Processed foods to add to your trolley
Because of their long shelf life, cereals are a pantry staple for most people in Australia. How healthy they are for you depends on the type you choose.
High-sugar varieties are not recommended, but many favourite brands have been reducing sugar and salt levels over the years. Lower sugar and salt varieties that are fortified with vitamins and minerals are an easy, convenient, high-fibre breakfast or snack.
With the rise of low-carb diets, bread has copped a bad rap, but there’s a big difference between fluffy white bread and dense, grainy loaves. White bread is made from refined grains, which means the outer bran and germ layers of the grain have been stripped away, leaving a loaf that has significantly less fibre than wholegrain bread.
Wholemeal contains all of the components of the wheat grain but it’s milled to a finer texture. Heavy wholegrain loaves, such as soy–linseed or mixed grain, are your most nutritious choice. They’re rich in fibre and heart-healthy fats, while the large pieces of grain and seed slow digestion and give the bread a low-GI rating.
Milk and yoghurt
Most dairy products undergo a process called pasteurisation, where the milk is gently heated to kill any potentially harmful bacteria. Raw milk is illegal in Australia and is especially risky for pregnant women, young children and the elderly. Another process, called homogenisation, is also used to give milk its smooth and creamy texture. Yoghurt is made by introducing live bacteria to milk, and sometimes fruit or flavourings are also added.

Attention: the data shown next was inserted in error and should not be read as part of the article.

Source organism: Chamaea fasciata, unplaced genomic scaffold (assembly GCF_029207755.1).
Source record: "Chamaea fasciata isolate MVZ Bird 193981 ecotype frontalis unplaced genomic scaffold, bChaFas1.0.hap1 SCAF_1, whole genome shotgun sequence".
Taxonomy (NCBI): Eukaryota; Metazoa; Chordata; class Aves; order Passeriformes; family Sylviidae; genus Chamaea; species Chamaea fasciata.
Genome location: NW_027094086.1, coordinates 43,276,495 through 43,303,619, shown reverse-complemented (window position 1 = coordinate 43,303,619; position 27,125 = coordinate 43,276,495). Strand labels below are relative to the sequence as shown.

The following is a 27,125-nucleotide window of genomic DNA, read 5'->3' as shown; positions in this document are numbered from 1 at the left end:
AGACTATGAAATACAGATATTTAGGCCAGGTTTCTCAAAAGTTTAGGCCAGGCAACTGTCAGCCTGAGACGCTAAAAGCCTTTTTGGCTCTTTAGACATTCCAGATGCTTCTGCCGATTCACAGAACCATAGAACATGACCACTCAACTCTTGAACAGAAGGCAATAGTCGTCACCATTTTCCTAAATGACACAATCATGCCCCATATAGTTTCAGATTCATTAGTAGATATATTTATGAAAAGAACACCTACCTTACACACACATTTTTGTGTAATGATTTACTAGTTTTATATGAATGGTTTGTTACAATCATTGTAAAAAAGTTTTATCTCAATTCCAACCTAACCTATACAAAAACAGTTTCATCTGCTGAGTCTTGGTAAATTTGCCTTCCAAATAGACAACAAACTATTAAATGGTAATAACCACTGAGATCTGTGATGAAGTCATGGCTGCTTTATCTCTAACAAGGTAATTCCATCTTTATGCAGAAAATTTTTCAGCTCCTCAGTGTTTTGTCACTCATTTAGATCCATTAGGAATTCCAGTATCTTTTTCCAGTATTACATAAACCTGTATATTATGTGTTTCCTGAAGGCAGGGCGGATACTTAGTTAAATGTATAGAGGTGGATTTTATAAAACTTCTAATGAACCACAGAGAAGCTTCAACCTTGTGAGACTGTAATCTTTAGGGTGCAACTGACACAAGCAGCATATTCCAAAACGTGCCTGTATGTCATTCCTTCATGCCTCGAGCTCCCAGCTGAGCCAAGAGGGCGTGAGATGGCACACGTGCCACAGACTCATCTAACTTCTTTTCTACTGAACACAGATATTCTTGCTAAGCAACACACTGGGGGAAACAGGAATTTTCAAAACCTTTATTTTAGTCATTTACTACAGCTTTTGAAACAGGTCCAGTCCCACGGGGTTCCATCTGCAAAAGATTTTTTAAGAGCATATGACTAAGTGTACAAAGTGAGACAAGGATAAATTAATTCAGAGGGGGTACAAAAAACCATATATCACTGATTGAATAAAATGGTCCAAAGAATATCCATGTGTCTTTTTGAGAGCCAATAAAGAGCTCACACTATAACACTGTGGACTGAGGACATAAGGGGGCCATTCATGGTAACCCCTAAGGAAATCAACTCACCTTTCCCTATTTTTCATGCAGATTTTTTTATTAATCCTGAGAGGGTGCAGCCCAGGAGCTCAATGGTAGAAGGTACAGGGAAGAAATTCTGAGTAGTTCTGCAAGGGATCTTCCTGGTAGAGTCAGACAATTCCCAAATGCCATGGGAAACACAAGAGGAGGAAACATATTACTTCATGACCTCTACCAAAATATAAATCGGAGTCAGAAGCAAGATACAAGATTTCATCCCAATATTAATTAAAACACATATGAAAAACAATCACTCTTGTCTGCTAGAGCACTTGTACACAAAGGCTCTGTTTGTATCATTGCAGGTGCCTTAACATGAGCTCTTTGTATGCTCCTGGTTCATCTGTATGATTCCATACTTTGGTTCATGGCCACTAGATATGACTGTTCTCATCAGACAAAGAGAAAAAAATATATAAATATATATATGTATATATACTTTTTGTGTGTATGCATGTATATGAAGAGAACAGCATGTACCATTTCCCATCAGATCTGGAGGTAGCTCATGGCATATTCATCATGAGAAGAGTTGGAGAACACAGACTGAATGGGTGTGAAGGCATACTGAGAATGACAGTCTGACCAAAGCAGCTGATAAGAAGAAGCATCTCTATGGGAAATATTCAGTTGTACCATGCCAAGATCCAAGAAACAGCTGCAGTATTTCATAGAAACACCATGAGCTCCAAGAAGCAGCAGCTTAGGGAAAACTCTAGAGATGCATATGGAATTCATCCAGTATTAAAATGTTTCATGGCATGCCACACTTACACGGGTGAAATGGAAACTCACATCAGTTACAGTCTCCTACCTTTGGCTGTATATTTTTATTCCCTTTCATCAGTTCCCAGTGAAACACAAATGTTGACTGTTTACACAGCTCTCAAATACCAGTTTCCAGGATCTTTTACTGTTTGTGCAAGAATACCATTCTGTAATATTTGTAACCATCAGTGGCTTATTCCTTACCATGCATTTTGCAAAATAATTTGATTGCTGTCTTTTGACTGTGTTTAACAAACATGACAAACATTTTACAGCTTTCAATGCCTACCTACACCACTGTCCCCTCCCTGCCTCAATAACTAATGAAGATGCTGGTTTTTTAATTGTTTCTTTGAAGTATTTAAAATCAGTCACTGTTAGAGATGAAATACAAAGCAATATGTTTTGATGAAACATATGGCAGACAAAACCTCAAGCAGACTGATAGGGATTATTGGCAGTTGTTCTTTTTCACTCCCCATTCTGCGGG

The health benefits of dairy products far outweigh the minimal processing involved. Milk is your premium source of healthy, bone-strengthening calcium, while yoghurt contains gut-friendly probiotics.
The sealing and high-pressure cooking of foods in cans locks in nutrients, making many of them just as good a choice as fresh — and they all count towards your five daily serves of veg! Just make sure to buy varieties that don’t come with added salt. Cans have a long shelf life and save on energy, as they don’t need to be refrigerated before opening.
These days, even cheeses we typically think of as being processed often contain few additives but plenty of nutrients, such as protein and calcium. Natural cheese is made from four basic ingredients: milk, salt, starter culture and an enzyme.
Processed cheese is made from high-quality natural cheese with added emulsifiers, which stops the fat from separating when heated. The processing also halts the ageing process, so the cheese maintains its flavour, texture and smoothness. The good news is that many cheese manufacturers are committed to reducing the amount of salt that is used to help slow ageing in processed cheese products.
Frozen fruit and vegetables
Also counting towards your two-and-five-a-day, frozen fruit and veg contain loads of nutrients — often more than the fresh produce you’ve kept in the fridge or fruit bowl for a week. As they’re snap-frozen straight after being harvested, they don’t have time to lose valuable nutrients, such as vitamin C or folate.